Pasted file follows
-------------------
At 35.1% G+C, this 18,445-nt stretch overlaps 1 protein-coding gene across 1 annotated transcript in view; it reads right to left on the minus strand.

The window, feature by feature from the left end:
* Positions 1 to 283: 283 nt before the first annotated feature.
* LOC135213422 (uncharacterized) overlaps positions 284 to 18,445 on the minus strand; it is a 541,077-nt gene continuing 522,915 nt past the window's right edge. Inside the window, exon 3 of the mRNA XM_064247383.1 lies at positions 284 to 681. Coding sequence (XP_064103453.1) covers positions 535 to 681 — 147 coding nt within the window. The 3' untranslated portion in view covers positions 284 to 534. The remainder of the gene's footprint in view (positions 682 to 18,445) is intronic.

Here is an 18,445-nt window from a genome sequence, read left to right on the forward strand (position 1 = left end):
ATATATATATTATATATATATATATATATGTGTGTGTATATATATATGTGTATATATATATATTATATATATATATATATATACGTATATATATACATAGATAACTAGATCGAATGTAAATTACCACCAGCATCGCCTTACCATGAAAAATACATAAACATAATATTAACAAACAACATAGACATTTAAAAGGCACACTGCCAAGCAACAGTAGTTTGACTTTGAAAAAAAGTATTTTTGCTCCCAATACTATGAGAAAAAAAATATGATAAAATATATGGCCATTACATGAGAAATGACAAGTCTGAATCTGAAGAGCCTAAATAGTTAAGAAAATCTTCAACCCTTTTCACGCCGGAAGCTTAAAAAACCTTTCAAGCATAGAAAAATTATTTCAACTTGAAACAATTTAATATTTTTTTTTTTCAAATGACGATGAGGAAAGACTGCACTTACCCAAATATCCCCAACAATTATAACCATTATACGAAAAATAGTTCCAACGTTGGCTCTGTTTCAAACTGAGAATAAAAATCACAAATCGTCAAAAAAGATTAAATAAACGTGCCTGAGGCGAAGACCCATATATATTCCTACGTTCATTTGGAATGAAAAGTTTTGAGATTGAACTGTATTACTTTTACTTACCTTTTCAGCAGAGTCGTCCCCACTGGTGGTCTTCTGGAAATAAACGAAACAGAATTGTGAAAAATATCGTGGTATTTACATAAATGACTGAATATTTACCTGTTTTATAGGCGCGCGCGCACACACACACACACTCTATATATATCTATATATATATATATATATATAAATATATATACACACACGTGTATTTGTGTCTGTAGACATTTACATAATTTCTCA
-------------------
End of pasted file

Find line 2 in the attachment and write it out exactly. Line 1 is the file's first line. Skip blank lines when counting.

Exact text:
The window, feature by feature from the left end: